Main content

Tagged with: comedy

Posts (53)

  1. Welcome to 2015

    Steve Austins

    Editor, BBC Radio Wales

    Welcome to 2015

    A day with the orchestra, Caradoc Evans and the greatest Welshman never heard of. Radio Wales Editor Steve Austins picks his highlights for the first week of 2015

    Read more

  2. Producing Passing On - BBC Radio Wales' new sitcom

    Ben Partridge

    Pyle Industrial Estate is an industrial estate par excellence. Distinguished in the world of industrial estates, it is known the world over as a white-hot forge of small-to-medium sized enterprises, where the toil that greases the gears of 21st century capitalism coats every surface.

    Read more

  3. Venue Cymru to host Wales’ first comedy writing conference

    Polly March

    Next month sees Wales’ first-ever comedy writing conference aimed at inspiring the next generation of creators to pen more hilarious hits like Peep Show, Miranda and Fresh Meat.

    Read more

  4. Boutique comedy festival promises laughter in sweetshops and on steam trains

    Polly March

    Now in its fourth year, the Machynlleth Comedy Festival is the little success story which has well and truly put mid-Wales on the comedy circuit.

    Read more

  5. Newport ready for third comedy festival

    Polly March

    An eclectic mix of talent will descend on Newport next week as the annual Comedy Port festival gets underway.

    Read more

  6. Comedy Festival to take place in Llandudno this weekend

    Polly March

    Comedians Phill Jupitus, Arthur Smith, Marcus Brigstocke, Stephen K Amos and David Sedaris are just some of the acts taking part in a charity comedy festival in north Wales this weekend.

    Read more

  7. Bennett Arron - Wales' Kosher Comedian

    Laura Chamberlain

    Bennett Arron is the only Welsh/Jewish comedian on the circuit. (At least it says so on his website.) The stand-up comedian from Port Talbot stars in New Wales, the new series from BBC Cymru Wales.

    Read more

  8. Elis James: "Mach Festival is one of my favourite things in the world"

    James Roberts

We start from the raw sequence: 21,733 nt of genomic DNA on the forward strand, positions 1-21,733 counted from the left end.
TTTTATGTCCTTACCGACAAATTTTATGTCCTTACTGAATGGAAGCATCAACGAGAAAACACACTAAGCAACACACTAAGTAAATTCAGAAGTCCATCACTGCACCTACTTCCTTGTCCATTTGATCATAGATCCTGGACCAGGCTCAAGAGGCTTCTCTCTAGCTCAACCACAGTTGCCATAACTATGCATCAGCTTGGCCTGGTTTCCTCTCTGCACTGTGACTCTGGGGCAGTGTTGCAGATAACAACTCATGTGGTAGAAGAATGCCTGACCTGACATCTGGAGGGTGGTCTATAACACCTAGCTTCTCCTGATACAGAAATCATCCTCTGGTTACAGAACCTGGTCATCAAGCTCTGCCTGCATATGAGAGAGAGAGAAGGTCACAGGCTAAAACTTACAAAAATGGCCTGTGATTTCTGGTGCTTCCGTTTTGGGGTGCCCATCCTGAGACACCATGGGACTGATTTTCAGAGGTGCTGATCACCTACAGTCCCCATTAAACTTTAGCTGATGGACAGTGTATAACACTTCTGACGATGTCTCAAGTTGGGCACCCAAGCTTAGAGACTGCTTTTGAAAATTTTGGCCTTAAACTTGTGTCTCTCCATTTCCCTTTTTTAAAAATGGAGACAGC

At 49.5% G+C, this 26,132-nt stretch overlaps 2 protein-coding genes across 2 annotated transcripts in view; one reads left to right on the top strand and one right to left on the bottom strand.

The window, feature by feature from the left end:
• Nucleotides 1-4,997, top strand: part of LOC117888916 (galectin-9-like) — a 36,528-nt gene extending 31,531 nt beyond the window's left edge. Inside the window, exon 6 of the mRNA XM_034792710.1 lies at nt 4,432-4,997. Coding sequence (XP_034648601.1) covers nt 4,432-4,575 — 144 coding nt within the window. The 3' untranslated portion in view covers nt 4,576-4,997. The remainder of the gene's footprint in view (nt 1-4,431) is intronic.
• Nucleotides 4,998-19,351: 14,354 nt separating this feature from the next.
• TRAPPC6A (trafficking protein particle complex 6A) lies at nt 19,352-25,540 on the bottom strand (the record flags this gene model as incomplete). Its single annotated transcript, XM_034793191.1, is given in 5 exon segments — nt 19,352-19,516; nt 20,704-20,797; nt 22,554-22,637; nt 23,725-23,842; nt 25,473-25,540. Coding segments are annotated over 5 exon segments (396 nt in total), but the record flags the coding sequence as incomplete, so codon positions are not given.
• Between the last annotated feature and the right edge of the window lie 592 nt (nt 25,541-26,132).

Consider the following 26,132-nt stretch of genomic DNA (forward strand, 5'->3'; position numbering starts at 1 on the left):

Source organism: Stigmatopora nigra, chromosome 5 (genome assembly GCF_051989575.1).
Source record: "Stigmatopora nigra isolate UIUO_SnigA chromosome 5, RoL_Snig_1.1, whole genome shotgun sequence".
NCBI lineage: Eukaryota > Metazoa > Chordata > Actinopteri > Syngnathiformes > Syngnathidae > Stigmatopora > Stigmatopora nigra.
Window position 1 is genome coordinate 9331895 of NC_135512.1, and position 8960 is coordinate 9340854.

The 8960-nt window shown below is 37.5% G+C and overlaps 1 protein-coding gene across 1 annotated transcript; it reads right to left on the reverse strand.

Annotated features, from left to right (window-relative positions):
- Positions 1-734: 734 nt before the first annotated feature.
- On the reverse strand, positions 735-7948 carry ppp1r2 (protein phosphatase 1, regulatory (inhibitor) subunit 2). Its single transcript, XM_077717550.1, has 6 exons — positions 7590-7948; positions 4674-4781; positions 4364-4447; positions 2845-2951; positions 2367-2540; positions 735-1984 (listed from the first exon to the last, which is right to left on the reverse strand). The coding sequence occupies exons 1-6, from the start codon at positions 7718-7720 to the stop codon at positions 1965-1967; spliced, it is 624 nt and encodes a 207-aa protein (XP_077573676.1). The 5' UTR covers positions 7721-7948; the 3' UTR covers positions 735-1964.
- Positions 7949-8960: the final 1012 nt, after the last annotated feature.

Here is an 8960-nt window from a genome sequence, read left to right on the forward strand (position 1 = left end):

Comedian Elis James is one of the most promising emerging acts on the Welsh comedy scene at the moment - although 'emerging' may be the wrong adjective, as he's become such a familiar voice on BBC Radio Wales of late. Elis has enjoyed recent success with Pantheon Of Heroes, a mixture of sketch show and stand-up that was co-written with fellow comedian Ben Partridge. He also regularly collaborates with Chris Corcoran for the theatre show The Committee Meeting and on Social Club FM, again for Radio Wales. I caught up with Elis ahead of his stints at the Machynlleth Comedy Festival this weekend, and the forthcoming Edinburgh Fringe, and threw a couple of questions his way. Elis James at the 2011 Machynlleth Comedy Festival. Photo: Ed Moore, Edshots How is life at The Social Club? The Social Club currently has one customer, who is drinking tap water and using the radiators to dry his anorak but Rex used to babysit him in the 40s so he doesn't mind. Rex is very well - he's just finished cleaning out the lines and is about the change the gearbox on the club minibus, before tarmacking the drive and duplicating some ledger books from 1967 "just in case". How did 2011 go for you? Highlights and lowlights? The highlight was getting Pantheon Of Heroes and Social Club FM commissioned by Radio Wales and being asked to go on Eight Out Of Ten Cats, the lowlights were having my body described as "laughable" when I took my top off on a stag do in Liverpool and getting a new coat stolen from a nightclub. Elis James with Pantheon of Heroes collaborators Ben Partridge and Nadia Kamil You'll be making a return to the Edinburgh Festival this summer. Do you feel like part of the furniture? I've actually taken shows to Edinburgh every year since 2008, but with 2,500 shows at the festival and over 20,000 performers, it would be very difficult to describe myself as part of the furniture. I do know Edinburgh very well though; it's one of the few cities that I would recognize instantly if I woke up there having been kicked out of the back of a Transit van. General plans for Edinburgh? Chris Corcoran and I are performing The Committee Meeting every day at the Underbelly at 1.30pm, and then I'm doing a solo stand up show at The Baby Grand in the Pleasance at 7pm. My general plan is to not gain too much weight by drinking real ale at four in the morning - I have a wedding to go to a few weeks after the festival finishes and I won't be able to afford a new suit. With such a successful presence on BBC Wales, is it extra work being a London-based comic, performing in Wales as well to a different audience? A huge amount of travel is a part of what I do, so in the main living in London is slightly more convenient, although working so closely with Chris means I'm in Cardiff all the time anyway. I loved writing for Radio Wales and they're programmes I'm immensely proud of, but the best thing about writing is that you can do it anywhere. My favourite writing session for Pantheons was in Ben Partridge's parents' house, where the session was bookended by us laughing at photos of Ben as a child while his mum made us toast and tried to explain some of his haircuts. You'll be performing in Swansea on May 18. Do you enjoy coming "home" to perform? I love performing gigs in south Wales, especially south west Wales, but not Carmarthen - the last time I did that the venue was flooded with my aunties and uncles which I found very weird. Swansea is perfect because I can still talk about the area I grew up in but it's just far enough from home to stop any second cousins turning up and threatening to dob me in for swearing. That's the first time I've used the phrase 'dob me in' since 1989. It felt good. You are performing at the Mach Comedy Festival this weekend. Tell us a bit about the festival and what we can expect from you. The Machynlleth Comedy Festival is one of my favourite things in the world - it's a truly wonderful line up and the organisers should be proud of it. Elis James performing at Machynlleth in 2011. Photo: Ed Moore, Edshots The atmosphere's great and the audiences are lovely; they understand that most of the comics are gearing up for Edinburgh so don't mind if you take a sneaky peek at your notebook halfway through the performance. My parents went last year and my mum described it as "the best weekend of her life," so you can't say any more than that. Thankfully my girlfriend is more organized than me and has sorted us a B&B, because otherwise I'd be sleeping in the car. I'm about as suited to camping as Hermann Göring was to HR.